Bulls’ Billy Donovan facing heat from fans and the face of the franchise

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CHICAGO — A lone Chicago Bulls fan stood near the visiting team’s tunnel and delivered a solitary but spirited chant at the conclusion of the Bulls’ 103-97 home loss to the Orlando Magic.

“Fire Billy!

Clap. Clap. Clap. Clap. Clap.

“Fire Billy!”

Clap. Clap. Clap. Clap. Clap.

On this night, the man served as the voice of a frustrated fan base, one desperate for changes as also evidenced by the crowd’s sporadically booing the home team once again Friday. But then the face of the franchise, a man who also seeks change, stepped in and gave another statement that spoke to the possible sentiment toward Bulls coach Billy Donovan inside the team’s locker room.

“I mean, the players are doing everything they can,” Zach LaVine said when asked whether the Bulls are making adequate adjustments. “I know everybody’s trying to do the best they can. We’ve just got to figure out something that works.”

Chicago is 4-9 after losing its third straight game Friday, which includes consecutive home losses to the upstart Magic. LaVine, in his seventh season with the franchise, has openly voiced his frustration with losing and doing what he loosely described as the same thing for the past few seasons. Slow starts, streaky stretches and suspect finishes have defined the Bulls’ early schedule much like those traits plagued last season’s roster.

Friday, Donovan turned to his third starting lineup that wasn’t injury/absence related. He inserted Alex Caruso into the first string in place of Torrey Craig, who supplanted Patrick Williams as the starting power forward in the team’s sixth game.

The Bulls still got off to another slow start, an early theme in their season. They led 9-4 before giving up a 21-9 run over the next 11 minutes. Caruso scored the first 9 points, all on 3-pointers, a sign of an offense that continues to function with little rhythm or flow. As the Bulls sputtered, Orlando ballooned its lead to as many as 20.

Chicago is tied for 27th in offensive rating despite the talented scoring trio of LaVine, DeMar DeRozan and Nikola Vučević. Against the Magic, which owns the league’s second-best defense, the Bulls managed only 33 first-half points in consecutive games.

“It doesn’t matter who’s out there,” DeRozan said. “When we all show the effort and give the effort, we’re right there. So to me, I don’t look at it like it’s a rotation thing. It’s just an effort thing from us all.”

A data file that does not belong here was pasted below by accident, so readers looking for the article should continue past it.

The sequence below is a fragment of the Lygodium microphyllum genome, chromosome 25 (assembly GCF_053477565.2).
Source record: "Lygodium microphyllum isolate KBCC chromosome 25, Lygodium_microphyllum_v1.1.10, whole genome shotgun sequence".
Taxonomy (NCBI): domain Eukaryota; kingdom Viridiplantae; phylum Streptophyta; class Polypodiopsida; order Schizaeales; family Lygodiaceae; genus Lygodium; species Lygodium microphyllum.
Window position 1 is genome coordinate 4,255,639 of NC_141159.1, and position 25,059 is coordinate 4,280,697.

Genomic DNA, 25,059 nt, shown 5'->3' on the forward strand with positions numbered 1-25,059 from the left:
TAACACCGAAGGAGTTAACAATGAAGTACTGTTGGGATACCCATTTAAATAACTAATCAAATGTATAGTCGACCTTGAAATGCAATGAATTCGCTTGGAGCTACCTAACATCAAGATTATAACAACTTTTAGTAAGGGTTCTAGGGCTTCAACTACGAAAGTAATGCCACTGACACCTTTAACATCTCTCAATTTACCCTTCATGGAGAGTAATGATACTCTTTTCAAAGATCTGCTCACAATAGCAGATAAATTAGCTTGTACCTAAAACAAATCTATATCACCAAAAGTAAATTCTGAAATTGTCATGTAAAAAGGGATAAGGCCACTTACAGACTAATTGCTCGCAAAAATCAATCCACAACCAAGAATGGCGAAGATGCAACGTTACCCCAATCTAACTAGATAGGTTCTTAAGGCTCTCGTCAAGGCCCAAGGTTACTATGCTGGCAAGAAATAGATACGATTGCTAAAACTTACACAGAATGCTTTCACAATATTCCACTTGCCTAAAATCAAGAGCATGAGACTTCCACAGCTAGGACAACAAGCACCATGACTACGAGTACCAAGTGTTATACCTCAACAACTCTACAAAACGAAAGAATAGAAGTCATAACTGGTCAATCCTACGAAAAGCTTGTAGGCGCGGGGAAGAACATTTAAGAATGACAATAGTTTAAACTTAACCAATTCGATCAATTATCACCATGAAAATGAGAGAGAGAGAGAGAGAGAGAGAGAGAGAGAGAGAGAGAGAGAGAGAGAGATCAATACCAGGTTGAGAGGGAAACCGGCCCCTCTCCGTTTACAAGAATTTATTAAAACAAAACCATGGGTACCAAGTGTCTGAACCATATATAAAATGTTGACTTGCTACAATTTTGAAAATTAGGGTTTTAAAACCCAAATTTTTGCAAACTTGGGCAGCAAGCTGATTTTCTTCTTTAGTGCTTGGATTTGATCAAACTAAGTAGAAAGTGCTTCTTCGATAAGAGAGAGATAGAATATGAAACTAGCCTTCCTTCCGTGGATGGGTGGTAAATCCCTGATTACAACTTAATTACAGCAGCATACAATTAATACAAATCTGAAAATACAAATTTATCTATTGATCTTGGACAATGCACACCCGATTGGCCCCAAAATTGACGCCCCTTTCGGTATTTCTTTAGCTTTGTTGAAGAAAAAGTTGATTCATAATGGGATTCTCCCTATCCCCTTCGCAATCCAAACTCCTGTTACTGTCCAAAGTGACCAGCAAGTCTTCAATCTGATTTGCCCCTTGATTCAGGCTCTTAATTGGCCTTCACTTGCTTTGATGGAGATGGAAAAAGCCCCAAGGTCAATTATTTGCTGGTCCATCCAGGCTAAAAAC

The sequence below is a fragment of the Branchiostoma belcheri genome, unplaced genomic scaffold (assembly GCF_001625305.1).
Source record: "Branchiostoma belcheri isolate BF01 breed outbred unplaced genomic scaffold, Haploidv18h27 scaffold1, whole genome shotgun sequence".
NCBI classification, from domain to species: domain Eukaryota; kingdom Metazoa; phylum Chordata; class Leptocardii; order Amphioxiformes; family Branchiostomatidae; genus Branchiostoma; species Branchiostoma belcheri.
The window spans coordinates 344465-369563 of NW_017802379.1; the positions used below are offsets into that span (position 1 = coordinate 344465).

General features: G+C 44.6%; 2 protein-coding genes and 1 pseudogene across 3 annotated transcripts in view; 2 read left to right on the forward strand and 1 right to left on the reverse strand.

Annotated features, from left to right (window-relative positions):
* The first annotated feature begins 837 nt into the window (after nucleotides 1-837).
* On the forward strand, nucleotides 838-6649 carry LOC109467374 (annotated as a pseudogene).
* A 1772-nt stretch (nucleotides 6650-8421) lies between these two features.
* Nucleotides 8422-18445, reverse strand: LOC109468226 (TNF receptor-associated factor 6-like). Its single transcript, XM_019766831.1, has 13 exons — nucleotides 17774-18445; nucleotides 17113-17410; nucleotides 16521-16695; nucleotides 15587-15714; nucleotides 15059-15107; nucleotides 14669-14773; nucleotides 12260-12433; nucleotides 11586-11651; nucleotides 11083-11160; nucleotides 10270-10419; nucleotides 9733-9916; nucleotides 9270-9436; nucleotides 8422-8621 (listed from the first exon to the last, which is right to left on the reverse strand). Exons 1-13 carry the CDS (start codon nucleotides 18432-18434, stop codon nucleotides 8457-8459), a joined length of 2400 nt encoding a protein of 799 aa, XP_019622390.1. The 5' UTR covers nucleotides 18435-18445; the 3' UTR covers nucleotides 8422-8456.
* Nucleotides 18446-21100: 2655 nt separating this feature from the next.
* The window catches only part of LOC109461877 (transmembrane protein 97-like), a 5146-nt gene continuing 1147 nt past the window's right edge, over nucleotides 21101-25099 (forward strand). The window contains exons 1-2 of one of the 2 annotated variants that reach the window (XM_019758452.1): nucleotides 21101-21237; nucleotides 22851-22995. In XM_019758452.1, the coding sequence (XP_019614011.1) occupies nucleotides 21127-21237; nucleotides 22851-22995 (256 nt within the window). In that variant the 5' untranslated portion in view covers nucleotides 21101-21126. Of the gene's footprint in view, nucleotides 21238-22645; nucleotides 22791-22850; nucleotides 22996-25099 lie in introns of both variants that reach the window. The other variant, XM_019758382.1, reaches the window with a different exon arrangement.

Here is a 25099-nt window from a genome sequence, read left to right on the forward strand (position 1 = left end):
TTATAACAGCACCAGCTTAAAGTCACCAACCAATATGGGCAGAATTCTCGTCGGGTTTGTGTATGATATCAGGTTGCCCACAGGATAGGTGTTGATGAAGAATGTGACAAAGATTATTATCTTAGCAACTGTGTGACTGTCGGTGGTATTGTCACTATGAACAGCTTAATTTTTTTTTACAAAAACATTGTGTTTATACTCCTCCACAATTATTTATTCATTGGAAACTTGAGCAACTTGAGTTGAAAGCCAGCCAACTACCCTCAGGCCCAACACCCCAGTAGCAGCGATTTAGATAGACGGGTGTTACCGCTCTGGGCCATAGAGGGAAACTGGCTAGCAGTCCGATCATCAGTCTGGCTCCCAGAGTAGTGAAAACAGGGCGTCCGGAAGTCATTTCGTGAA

In each of the past two contests, the Bulls have looked wholly unprepared. They’ve committed sloppy turnovers, missed easy shots from in close and played with an alarming lack of resistance defensively. It’s all placed a brighter spotlight on Donovan as poor performances pile up.

Fewer than 15 games into the season, the Bulls look lethargic. It’s almost as if they’d rather be somewhere else. The Bulls’ habit of playing the final eight minutes hard after loafing for much of the first 40 already has grown old. Listless performances are becoming the norm. One half of satisfactory basketball can’t be the standard.

Yet too-little-too-late efforts are all anyone can cite to suggest the players haven’t checked out.

“I don’t think they compete in the second half like they do if that (is the case),” Donovan said. “I don’t know. If I had the answer to that, we would try to get it corrected.”

LaVine scored 25 of his game-high 34 points in the second half to help spark the Bulls’ comeback effort. He buried two massive 3-pointers to revive the Bulls, unleashing a roar after his final long bomb. In that moment, he certainly didn’t look uninterested. Nor did he when he whipped critical, crunchtime passes to teammates Andre Drummond and Coby White for dunks.

“I come and do my job,” LaVine said. “I come out here and play and try to do the best I can to help us win. Everything else is white noise to me. That stuff usually takes care of itself. My job is to play basketball. It’s pretty easy to do that.”

LaVine has become more vocal in his displeasure, but DeRozan said he doesn’t think the matter will become a problem.

“It won’t,” DeRozan said. “You play in this league long enough, that’s something you’ve got to deal with. If it’s not personally, it’s with a teammate. It’s just part of the game. It’s not preschool. We’re all grown men. We understand what comes with the territory when you sign up for it, whether it’s speculation, rumors, whatever it may be. It comes with it, especially when things are not going your way. You can’t let outside things affect what goes on internally.”

DeRozan deflected, however, when asked whether the Bulls need a shakeup sooner rather than later to avoid imploding.

“Fifteen years, I’ve never had a comment on what teams shouldn’t or should do,” DeRozan said. “I really come to work every single day with whatever it is that we’ve got and try to make the best out of it. I don’t even look at it or go home thinking something needs to be done. I put on the jersey. I don’t put on a suit.”

(Photo of Zach LaVine: Quinn Harris / Getty Images)

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